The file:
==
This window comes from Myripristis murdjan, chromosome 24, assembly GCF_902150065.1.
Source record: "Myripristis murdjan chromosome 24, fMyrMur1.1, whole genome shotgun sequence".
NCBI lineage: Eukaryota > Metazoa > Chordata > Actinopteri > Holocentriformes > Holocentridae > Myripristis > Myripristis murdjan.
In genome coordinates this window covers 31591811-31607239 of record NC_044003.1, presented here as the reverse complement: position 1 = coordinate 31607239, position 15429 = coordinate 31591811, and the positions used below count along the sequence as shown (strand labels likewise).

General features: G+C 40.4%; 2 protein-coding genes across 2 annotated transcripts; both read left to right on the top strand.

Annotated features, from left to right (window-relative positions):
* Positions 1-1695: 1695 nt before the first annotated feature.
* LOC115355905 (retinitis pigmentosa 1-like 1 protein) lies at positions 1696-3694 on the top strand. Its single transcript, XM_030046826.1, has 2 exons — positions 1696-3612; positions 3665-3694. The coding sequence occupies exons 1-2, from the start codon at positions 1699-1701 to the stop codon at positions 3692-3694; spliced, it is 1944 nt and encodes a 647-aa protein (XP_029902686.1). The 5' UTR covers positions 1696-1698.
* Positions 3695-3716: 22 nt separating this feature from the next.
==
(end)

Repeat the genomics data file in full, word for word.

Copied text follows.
This window comes from Myripristis murdjan, chromosome 24, assembly GCF_902150065.1.
Source record: "Myripristis murdjan chromosome 24, fMyrMur1.1, whole genome shotgun sequence".
NCBI lineage: Eukaryota > Metazoa > Chordata > Actinopteri > Holocentriformes > Holocentridae > Myripristis > Myripristis murdjan.
In genome coordinates this window covers 31591811-31607239 of record NC_044003.1, presented here as the reverse complement: position 1 = coordinate 31607239, position 15429 = coordinate 31591811, and the positions used below count along the sequence as shown (strand labels likewise).

General features: G+C 40.4%; 2 protein-coding genes across 2 annotated transcripts; both read left to right on the top strand.

Annotated features, from left to right (window-relative positions):
* Positions 1-1695: 1695 nt before the first annotated feature.
* LOC115355905 (retinitis pigmentosa 1-like 1 protein) lies at positions 1696-3694 on the top strand. Its single transcript, XM_030046826.1, has 2 exons — positions 1696-3612; positions 3665-3694. The coding sequence occupies exons 1-2, from the start codon at positions 1699-1701 to the stop codon at positions 3692-3694; spliced, it is 1944 nt and encodes a 647-aa protein (XP_029902686.1). The 5' UTR covers positions 1696-1698.
* Positions 3695-3716: 22 nt separating this feature from the next.